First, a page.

LOUISVILLE, Ky. (WAVE 3) — The daughter of one of two people killed in the October 2018 shooting at a Louisville area Kroger is sharing her story in hopes of preventing future hate-fueled attacks.
The 2018 shooting is being prosecuted as a hate crime after the alleged white gunman shot and killed two black people at the store including a 69-year-old man shopping with his grandson.
Speaking to a small group at Louisville's Frazier History Museum on Wednesday night, Kellie Watson continued her crusade against attacks like the one that devastated her family.
Watson's son was 12-years-old last October shopping for a school project at Kroger with his grandfather, Maurice Stallard, when a gunman opened fire. Stallard was killed along with another shopper, Vicki Lee Jones. According to WAVE 3, Watson claims in a lawsuit, filed on her son's behalf, that the gunman pointed his gun at her child, but the gun didn't fire.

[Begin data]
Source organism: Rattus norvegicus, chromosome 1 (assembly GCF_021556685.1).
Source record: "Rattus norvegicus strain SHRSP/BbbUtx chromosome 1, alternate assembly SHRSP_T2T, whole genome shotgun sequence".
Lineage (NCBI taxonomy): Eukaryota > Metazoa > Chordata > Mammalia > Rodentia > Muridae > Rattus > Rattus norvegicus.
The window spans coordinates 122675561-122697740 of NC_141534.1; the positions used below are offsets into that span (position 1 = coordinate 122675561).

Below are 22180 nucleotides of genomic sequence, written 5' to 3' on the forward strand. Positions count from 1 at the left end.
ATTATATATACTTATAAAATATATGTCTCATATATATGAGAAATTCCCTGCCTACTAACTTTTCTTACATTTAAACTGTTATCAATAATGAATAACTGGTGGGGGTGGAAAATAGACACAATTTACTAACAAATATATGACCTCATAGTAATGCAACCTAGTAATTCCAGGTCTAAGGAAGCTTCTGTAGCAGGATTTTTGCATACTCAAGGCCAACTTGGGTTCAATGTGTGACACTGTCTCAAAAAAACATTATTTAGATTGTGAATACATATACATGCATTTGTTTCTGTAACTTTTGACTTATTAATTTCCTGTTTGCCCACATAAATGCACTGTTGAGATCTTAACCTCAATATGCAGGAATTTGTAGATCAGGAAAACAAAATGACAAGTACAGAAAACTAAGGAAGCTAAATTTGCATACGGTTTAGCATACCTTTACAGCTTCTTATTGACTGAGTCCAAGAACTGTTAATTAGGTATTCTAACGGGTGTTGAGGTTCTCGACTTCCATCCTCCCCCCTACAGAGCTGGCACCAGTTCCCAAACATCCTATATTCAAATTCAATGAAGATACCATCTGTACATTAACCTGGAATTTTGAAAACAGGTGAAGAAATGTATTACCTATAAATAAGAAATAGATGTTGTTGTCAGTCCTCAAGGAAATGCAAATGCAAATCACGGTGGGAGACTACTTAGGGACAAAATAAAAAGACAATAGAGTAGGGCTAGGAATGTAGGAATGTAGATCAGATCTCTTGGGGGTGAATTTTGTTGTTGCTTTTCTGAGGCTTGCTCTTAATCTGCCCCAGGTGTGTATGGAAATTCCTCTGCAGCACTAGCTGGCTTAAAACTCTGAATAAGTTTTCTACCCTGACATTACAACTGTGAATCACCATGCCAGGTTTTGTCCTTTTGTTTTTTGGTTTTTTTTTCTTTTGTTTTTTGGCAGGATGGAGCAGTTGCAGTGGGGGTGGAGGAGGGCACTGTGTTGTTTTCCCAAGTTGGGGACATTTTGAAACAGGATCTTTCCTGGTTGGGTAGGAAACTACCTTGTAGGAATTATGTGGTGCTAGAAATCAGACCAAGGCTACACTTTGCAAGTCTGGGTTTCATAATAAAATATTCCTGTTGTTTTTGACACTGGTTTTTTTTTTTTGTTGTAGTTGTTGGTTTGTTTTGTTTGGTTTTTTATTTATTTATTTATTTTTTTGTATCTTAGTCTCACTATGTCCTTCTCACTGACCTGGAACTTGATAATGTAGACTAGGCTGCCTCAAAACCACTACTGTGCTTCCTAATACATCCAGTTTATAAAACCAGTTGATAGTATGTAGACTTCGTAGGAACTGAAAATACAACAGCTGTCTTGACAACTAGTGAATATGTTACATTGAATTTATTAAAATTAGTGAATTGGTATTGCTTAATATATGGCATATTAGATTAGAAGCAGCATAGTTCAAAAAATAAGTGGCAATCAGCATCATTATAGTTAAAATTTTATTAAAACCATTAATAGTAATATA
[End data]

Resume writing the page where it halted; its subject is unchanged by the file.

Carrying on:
Now, with her father gone and her son's life forever changed by the shooting, Watson is opening up about how her family talks about this type of violence.
"What we do on a daily basis, not just he and I, but the rest of my family, is live life because my father lived life, " Watson told the group.
She was joined by leaders from different races, faiths and sexual orientations, all of them echoing her call to stand up against hate, and offering their thoughts on how to make the world a more understanding place.
"This is the time that we need to reach out to each other. We need to know the story of our fellow human beings, and we need to put ourselves in their shoes, " Dr. Muhammad Babar, a leader with the Muslim Americans for Compassion, said.